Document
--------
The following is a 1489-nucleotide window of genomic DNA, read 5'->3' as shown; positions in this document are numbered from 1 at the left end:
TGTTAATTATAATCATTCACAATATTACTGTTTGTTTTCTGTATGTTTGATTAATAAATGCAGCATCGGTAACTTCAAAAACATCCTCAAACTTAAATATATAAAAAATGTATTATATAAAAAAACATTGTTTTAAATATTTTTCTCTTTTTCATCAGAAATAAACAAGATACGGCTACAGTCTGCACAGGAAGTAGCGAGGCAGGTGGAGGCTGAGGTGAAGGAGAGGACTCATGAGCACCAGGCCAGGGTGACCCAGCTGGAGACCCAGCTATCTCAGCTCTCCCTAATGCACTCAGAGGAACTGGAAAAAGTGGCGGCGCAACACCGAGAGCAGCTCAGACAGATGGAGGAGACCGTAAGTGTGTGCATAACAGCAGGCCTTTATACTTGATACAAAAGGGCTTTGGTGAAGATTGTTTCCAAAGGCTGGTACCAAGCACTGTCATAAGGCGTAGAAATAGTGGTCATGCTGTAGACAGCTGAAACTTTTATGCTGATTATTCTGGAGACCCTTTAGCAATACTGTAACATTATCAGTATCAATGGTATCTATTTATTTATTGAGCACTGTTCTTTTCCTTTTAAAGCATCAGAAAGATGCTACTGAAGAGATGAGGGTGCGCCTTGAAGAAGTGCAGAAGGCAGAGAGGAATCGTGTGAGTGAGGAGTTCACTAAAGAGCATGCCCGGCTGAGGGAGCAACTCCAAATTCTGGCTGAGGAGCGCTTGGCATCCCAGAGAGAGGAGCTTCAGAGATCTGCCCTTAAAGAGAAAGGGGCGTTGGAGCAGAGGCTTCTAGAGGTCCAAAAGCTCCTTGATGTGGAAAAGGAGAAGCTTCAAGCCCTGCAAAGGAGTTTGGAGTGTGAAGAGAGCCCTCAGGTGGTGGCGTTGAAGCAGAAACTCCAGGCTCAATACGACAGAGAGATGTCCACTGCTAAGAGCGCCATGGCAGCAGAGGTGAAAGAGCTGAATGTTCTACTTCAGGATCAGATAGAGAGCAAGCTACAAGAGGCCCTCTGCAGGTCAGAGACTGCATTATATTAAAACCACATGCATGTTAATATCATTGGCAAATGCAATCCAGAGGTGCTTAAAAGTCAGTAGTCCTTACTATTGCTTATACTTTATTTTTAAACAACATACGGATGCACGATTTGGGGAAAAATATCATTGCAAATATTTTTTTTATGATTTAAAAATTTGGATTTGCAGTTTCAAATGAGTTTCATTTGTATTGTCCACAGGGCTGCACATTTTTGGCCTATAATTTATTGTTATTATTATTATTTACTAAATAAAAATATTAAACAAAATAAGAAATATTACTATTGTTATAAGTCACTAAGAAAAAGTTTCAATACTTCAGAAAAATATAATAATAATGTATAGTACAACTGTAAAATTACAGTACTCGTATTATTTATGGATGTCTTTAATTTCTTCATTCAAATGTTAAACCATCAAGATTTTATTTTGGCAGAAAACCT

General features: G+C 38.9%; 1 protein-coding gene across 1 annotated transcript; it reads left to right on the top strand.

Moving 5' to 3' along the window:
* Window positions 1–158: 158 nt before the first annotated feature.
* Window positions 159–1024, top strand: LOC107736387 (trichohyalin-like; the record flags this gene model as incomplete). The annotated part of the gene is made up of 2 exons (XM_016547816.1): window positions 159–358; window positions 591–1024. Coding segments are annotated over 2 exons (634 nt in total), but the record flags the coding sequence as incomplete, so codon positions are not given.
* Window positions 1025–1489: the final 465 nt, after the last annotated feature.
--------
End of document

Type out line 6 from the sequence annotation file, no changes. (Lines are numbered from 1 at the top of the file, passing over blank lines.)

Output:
* Window positions 159–1024, top strand: LOC107736387 (trichohyalin-like; the record flags this gene model as incomplete). The annotated part of the gene is made up of 2 exons (XM_016547816.1): window positions 159–358; window positions 591–1024. Coding segments are annotated over 2 exons (634 nt in total), but the record flags the coding sequence as incomplete, so codon positions are not given.